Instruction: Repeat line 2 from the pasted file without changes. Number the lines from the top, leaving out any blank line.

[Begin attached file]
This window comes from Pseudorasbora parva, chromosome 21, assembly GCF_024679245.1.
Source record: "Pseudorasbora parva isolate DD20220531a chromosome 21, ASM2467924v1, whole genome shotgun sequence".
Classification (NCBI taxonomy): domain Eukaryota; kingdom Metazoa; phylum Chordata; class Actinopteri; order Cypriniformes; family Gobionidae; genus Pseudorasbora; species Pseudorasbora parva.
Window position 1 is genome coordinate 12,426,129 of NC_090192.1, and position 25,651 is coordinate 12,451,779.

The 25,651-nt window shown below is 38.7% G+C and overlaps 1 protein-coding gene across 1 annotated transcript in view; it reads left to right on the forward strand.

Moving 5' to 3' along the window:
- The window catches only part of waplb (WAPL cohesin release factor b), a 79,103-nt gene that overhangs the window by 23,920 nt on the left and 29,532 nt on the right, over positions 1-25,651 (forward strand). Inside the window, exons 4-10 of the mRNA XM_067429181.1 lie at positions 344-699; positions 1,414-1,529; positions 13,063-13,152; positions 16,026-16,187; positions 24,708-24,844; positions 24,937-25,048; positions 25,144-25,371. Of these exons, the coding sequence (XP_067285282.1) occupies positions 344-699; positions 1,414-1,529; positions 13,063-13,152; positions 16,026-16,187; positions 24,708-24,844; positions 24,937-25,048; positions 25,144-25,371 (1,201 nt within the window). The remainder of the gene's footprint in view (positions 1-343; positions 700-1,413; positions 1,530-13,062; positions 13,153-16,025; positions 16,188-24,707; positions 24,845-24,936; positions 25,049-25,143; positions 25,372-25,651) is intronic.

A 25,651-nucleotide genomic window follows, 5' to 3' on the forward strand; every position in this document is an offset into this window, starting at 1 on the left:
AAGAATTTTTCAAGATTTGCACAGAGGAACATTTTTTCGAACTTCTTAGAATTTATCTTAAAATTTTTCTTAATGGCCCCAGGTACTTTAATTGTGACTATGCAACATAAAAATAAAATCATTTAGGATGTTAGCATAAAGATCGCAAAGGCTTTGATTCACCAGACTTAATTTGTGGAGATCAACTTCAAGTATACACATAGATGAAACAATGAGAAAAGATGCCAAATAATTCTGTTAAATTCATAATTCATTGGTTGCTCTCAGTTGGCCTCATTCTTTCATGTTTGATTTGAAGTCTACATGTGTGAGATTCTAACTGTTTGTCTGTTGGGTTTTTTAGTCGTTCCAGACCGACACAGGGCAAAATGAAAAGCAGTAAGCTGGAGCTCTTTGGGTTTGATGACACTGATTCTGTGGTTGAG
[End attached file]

Source record: "Pseudorasbora parva isolate DD20220531a chromosome 21, ASM2467924v1, whole genome shotgun sequence".